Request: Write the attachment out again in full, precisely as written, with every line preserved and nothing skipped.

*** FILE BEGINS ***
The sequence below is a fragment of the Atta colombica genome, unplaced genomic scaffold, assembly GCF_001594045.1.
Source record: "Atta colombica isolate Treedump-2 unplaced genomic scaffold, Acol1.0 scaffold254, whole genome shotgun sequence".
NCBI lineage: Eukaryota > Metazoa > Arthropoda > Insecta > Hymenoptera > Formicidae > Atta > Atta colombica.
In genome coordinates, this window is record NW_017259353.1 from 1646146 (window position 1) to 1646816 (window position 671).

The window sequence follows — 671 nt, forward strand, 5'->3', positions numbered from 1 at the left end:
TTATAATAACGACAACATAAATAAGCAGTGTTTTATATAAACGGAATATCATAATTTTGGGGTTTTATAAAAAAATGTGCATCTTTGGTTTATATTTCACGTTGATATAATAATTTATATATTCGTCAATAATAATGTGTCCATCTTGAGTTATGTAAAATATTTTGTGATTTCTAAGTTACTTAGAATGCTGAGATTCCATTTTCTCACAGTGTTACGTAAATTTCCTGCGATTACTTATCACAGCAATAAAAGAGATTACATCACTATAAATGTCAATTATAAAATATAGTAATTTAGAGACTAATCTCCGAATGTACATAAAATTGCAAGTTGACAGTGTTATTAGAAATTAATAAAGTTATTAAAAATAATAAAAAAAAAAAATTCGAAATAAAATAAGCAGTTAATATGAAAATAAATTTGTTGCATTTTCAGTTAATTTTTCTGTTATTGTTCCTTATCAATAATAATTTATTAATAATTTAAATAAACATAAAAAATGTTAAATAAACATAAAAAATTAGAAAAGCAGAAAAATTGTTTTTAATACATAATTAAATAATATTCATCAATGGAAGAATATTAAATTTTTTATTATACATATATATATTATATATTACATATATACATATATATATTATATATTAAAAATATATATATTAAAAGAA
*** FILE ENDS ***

The sequence below is a fragment of the Atta colombica genome, unplaced genomic scaffold, assembly GCF_001594045.1.
Source record: "Atta colombica isolate Treedump-2 unplaced genomic scaffold, Acol1.0 scaffold254, whole genome shotgun sequence".
NCBI lineage: Eukaryota > Metazoa > Arthropoda > Insecta > Hymenoptera > Formicidae > Atta > Atta colombica.
In genome coordinates, this window is record NW_017259353.1 from 1646146 (window position 1) to 1646816 (window position 671).

The window sequence follows — 671 nt, forward strand, 5'->3', positions numbered from 1 at the left end:
TTATAATAACGACAACATAAATAAGCAGTGTTTTATATAAACGGAATATCATAATTTTGGGGTTTTATAAAAAAATGTGCATCTTTGGTTTATATTTCACGTTGATATAATAATTTATATATTCGTCAATAATAATGTGTCCATCTTGAGTTATGTAAAATATTTTGTGATTTCTAAGTTACTTAGAATGCTGAGATTCCATTTTCTCACAGTGTTACGTAAATTTCCTGCGATTACTTATCACAGCAATAAAAGAGATTACATCACTATAAATGTCAATTATAAAATATAGTAATTTAGAGACTAATCTCCGAATGTACATAAAATTGCAAGTTGACAGTGTTATTAGAAATTAATAAAGTTATTAAAAATAATAAAAAAAAAAAATTCGAAATAAAATAAGCAGTTAATATGAAAATAAATTTGTTGCATTTTCAGTTAATTTTTCTGTTATTGTTCCTTATCAATAATAATTTATTAATAATTTAAATAAACATAAAAAATGTTAAATAAACATAAAAAATTAGAAAAGCAGAAAAATTGTTTTTAATACATAATTAAATAATATTCATCAATGGAAGAATATTAAATTTTTTATTATACATATATATATTATATATTACATATATACATATATATATTATATATTAAAAATATATATATTAAAAGAA